Additionally, in today’s world of cell phones, we suspect being surprised by the weather is much less likely than it was in the past. People on board will be checking the weather whether you tell them to or not. While it is an important step, it is already on the boater’s checklist. It might be removed from the warning panel to allow more attention to be focused on the remaining warnings.
Yes, we know cell phone service is not available everywhere, but a large percentage of boats now have the opportunity to check the weather after they depart and multiple times a day. As a result, we anticipate seeing fewer weather related accidents in future annual U.S. Coast Guard Annual Boating Statistics reports.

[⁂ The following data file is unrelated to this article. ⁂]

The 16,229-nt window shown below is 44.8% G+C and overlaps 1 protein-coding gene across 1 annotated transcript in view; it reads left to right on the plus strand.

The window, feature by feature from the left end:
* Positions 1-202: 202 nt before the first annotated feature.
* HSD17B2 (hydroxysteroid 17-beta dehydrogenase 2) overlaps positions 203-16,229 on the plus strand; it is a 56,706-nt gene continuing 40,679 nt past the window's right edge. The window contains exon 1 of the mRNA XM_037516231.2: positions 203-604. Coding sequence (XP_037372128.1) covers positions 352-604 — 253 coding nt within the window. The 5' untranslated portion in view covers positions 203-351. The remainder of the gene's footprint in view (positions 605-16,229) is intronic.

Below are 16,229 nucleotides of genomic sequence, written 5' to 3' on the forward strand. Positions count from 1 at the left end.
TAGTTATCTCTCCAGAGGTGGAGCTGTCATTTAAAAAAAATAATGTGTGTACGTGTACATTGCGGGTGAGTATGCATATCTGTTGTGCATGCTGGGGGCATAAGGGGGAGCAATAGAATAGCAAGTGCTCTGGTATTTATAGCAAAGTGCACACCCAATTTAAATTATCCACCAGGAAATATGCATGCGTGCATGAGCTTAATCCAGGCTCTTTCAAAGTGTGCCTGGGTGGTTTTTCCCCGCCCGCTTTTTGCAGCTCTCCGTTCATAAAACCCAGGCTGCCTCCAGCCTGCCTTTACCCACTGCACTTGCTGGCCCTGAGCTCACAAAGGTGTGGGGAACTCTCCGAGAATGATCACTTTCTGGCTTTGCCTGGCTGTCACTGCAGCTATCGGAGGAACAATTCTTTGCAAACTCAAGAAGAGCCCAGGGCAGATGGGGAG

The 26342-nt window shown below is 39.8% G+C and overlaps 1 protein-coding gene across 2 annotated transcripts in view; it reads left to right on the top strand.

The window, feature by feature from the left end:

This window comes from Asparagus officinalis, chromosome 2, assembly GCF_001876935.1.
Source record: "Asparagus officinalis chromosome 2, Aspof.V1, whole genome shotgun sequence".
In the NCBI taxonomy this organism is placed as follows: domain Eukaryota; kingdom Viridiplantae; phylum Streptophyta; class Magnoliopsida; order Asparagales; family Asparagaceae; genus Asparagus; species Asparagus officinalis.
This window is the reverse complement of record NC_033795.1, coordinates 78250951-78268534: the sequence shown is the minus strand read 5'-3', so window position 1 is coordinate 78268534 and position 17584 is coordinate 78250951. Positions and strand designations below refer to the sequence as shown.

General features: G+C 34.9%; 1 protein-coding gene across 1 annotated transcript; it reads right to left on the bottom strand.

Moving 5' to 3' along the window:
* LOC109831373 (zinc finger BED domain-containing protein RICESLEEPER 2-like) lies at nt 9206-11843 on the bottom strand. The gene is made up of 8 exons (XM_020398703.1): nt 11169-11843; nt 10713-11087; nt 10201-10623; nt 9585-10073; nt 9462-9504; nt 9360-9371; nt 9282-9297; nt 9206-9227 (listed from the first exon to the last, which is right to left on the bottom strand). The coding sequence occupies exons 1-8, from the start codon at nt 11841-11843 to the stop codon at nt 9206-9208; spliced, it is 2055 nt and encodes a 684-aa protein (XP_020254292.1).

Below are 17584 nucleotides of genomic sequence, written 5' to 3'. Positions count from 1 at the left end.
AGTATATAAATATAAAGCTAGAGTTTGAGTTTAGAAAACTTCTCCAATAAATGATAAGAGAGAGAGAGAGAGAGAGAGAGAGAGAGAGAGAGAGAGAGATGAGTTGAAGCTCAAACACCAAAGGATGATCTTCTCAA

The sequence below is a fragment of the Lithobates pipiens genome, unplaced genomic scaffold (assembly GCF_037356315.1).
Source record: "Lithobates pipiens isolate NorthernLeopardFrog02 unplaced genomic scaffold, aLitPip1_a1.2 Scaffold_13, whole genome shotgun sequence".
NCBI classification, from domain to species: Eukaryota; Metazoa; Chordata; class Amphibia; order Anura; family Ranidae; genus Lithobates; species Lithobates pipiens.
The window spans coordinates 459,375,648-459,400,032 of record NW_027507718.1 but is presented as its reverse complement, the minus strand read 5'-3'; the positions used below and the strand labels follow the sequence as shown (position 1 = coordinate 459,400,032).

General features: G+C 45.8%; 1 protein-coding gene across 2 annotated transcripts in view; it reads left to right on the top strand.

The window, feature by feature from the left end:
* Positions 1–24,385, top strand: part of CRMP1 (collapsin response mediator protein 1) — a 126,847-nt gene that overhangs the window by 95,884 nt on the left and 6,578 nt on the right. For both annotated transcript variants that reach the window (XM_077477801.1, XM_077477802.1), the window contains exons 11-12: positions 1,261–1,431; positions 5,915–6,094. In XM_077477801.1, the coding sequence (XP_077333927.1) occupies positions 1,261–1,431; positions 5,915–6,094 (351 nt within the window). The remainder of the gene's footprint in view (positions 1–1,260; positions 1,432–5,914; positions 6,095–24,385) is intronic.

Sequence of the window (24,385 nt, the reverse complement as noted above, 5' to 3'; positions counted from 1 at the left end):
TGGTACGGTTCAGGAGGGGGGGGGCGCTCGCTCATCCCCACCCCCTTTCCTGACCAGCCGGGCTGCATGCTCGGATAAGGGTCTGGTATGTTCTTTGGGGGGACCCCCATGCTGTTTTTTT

Yes, we also know these specific warnings were identified from studies of accident frequencies using U.S. Coast Guard’s Boating Accident Report Database (BARD). We suggest in this instance, future trends may not mirror the past (weather forecasts are instantly available on the water in many/most instances).
S5. Call the Safety Lanyard a “Kill Switch Lanyard”.
As we pointed out before, many people do not know what “safety lanyard” refers to. For decades, boaters have called them a “kill switch” or “kill switch lanyard”.
The phrase “safety lanyard” comes from the boating industry’s absolute refusal to use the phrase “kill switch” because they do not like the word “kill” associated with their product, even when it only applies to killing the engine.
We previously collected dozens of phrases historically used by the industry to try to call kill switch lanyards something else. For example, A-33 (ABYC’s standard relevant to kill switches) calls them “mechanical lanyards”. At the moment, “safety lanyard” is the phrase in vogue.
Design Research Engineering (DRE), consulting for ABYC on the consolidated warnings, prepared a report on the development of the labels.